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[dm-devel] Re: Why does __do_page_cache_readahead submit READ, not READA?



On Thu, Jul 30, 2009 at 12:47:21PM -0400, Jeff Moyer wrote:
> Chris Mason <chris mason oracle com> writes:
> 
> > On Thu, Jul 30, 2009 at 08:06:49AM +0200, Jens Axboe wrote:
> >> On Wed, Jul 29 2009, Chris Mason wrote:
> >> > On Wed, Jul 29, 2009 at 11:18:45PM +0200, Jens Axboe wrote:
> >> > > On Wed, Jul 29 2009, Lars Ellenberg wrote:
> >> > > > I naively assumed, from the "readahead" in the name, that readahead
> >> > > > would be submitting READA bios. It does not.
> >> > > > 
> >> > > > I recently did some statistics on how many READ and READA requests
> >> > > > we actually see on the block device level.
> >> > > > I was suprised that READA is basically only used for file system
> >> > > > internal meta data (and not even for all file systems),
> >> > > > but _never_ for file data.
> >> > > > 
> >> > > > A simple
> >> > > > 	dd if=bigfile of=/dev/null bs=4k count=1
> >> > > > will absolutely cause readahead of the configured amount, no problem.
> >> > > > But on the block device level, these are READ requests, where I'd
> >> > > > expected them to be READA requests, based on the name.
> >> > > > 
> >> > > > This is because __do_page_cache_readahead() calls read_pages(),
> >> > > > which in turn is mapping->a_ops->readpages(), or, as fallback,
> >> > > > mapping->a_ops->readpage().
> >> > > > 
> >> > > > On that level, all variants end up submitting as READ.
> >> > > > 
> >> > > > This may even be intentional.
> >> > > > But if so, I'd like to understand that.
> >> > > 
> >> > > I don't think it's intentional, and if memory serves, we used to use
> >> > > READA when submitting read-ahead. Not sure how best to improve the
> >> > > situation, since (as you describe), we lose the read-ahead vs normal
> >> > > read at that level. I did some experimentation some time ago for
> >> > > flagging this, see:
> >> > > 
> >> > > http://git.kernel.dk/?p=linux-2.6-block.git;a=commitdiff;h=16cfe64e3568cda412b3cf6b7b891331946b595e
> >> > > 
> >> > > which should pass down READA properly.
> >> > 
> >> > One of the problems in the past was that reada would fail if there
> >> > wasn't a free request when we actually wanted it to go ahead and wait.
> >> > Or something.  We've switched it around a few times I think.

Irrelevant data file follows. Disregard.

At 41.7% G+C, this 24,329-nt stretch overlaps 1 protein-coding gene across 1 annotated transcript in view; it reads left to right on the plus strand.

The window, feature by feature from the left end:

> >> 
> >> Yes, we did used to do that, whether it was 2.2 or 2.4 I
> >> don't recall :-)
> >> 
> >> It should be safe to enable know, whether there's a prettier way
> >> than the above, I don't know. It works by detecting the read-ahead
> >> marker, but it's a bit of a fragile design.
> >
> > I dug through my old email and found this fun bug w/buffer heads and
> > reada.
> >
> > 1) submit reada ll_rw_block on ext3 directory block
> > 2) decide that we really really need to wait on this block
> > 3) wait_on_buffer(bh) ; check up to date bit when done
> >
> > The problem in the bugzilla was that reada was returning EAGAIN or
> > EWOULDBLOCK, and the whole filesystem world expects that if we
> > wait_on_buffer and don't find the buffer up to date, its time
> > set things read only and run around screaming.
> >
> > The expectations in the code at the time were that the caller needs to
> > be aware the request may fail with EAGAIN/EWOULDBLOCK, but the reality
> > was that everyone who found that locked buffer also needed to be able to
> > check for it.  This one bugzilla had a teeny window where the reada
> > buffer head was leaked to the world.
> >
> > So, I think we can start using it again if it is just a hint to the
> > elevator about what to do with the IO, and we never actually turn the
> > READA into a transient failure (which I think is mostly true today, there
> > weren't many READA tests in the code I could see).
> 
> Well, is it a hint to the elevator or to the driver (or both)?

I would say both as long as they don't fail it.  IOW a priority decision
instead of a discard this request at will decision.

> The one
> bug I remember regarding READA failing was due to the FAILFAST bit
> getting set for READA I/O, and the powerpath driver returning a failure.
> Is that the bug to which you are referring?

This was a rhel bug with ext3 and (both dm and powerpath ) multipath, but in
theory it could be triggered on regular drives.  I don't think we ever
managed to, but removing READA definitely fixed it.

It was bug 213921 in the RH bugzilla, and I think it had been fixed in
other ways in mainline by the time we found it.

-chris


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